Fingal aimed to interrogate this avatar to learn what it knows, but unfortunately, he forgot how violent the animal impulses that reside in the deepest recesses of the unconscious mind can be. The avatar appears as a burning man who seeks to manipulate innocent and unsuspecting people into immolating themselves. 

With little hope of returning the fiery figure into his being, Fingal must capture his nemesis before it destroys the world.

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Autumn, 1907: late one morning, some kind of torrid, invisible beast seemed to wrap itself all around Fingal T. Smyth’s body. Each one of his toes twitching fiercely, he exited the castle and scanned the distant, Scottish Highlands. Go back where you came from. As the entity wrapped itself tighter all about his person, Fingal blinked back his tears. I’m melting, I am. Aye, it’s the heat of fusion.

Gradually, the beast’s heartbeat became audible—each pulsation. At the same time, too, the illusory heat of transformation emitted an odor as of oven-roasted peppercorns dissolving in a cup of burnt coffee.

Over by the gatehouse, Fräulein Wunderwaffe appeared—the little German girl wearing a plain-sewn robe and square-crown bowler. In that moment, she no longer seemed to be a sickly child of seven years: her inscrutable expression resembled that of a wise, indifferent cat.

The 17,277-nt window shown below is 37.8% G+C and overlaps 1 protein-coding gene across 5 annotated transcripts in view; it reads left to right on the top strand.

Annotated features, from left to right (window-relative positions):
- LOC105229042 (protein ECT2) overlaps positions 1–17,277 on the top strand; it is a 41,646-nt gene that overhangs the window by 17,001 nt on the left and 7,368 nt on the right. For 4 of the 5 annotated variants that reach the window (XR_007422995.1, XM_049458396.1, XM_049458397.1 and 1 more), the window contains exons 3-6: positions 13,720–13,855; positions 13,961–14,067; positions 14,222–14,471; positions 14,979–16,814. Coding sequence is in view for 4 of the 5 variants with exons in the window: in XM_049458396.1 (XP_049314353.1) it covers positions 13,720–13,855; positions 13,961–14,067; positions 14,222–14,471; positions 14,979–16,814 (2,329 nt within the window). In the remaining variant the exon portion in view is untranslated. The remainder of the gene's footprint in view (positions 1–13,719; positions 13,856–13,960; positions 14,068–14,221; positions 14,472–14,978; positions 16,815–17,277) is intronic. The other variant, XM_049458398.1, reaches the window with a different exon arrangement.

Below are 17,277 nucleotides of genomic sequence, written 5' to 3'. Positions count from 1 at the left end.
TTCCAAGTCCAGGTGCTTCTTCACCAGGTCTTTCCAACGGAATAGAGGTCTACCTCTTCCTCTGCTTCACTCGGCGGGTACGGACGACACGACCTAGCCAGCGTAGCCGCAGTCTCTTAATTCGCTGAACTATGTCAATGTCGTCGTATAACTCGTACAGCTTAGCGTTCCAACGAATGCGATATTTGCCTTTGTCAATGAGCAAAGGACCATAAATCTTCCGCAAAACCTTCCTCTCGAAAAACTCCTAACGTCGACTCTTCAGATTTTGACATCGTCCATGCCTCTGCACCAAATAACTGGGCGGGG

Perhaps even some kind of lioness. Fingal cringed, and he recalled a fragment of conversation from three weeks earlier.

“She suffers from a most unnatural pathology, an anguished, maniacal obsession with cats,”

Doktor Hubertus Pflug had explained. “Ever since the poor girl was a baby, she has always regarded it her fate to one day metamorphose into a glorious panther, for she believes herself to be ein Gestaltwandler. Do you know this word? It means shapeshifter and refers to someone who possesses the power to take the form of anything in nature.”

The heat radiated up and down Fingal’s spine now, and his thoughts turned back to the present. Aye, it’s a change of phase. I’m melting into a chemical compound. Despite all, he greeted the girl and willed himself to flash a grin.

Fräulein Wunderwaffe did not return the smile. Hand on heart, the little girl drew a bit closer.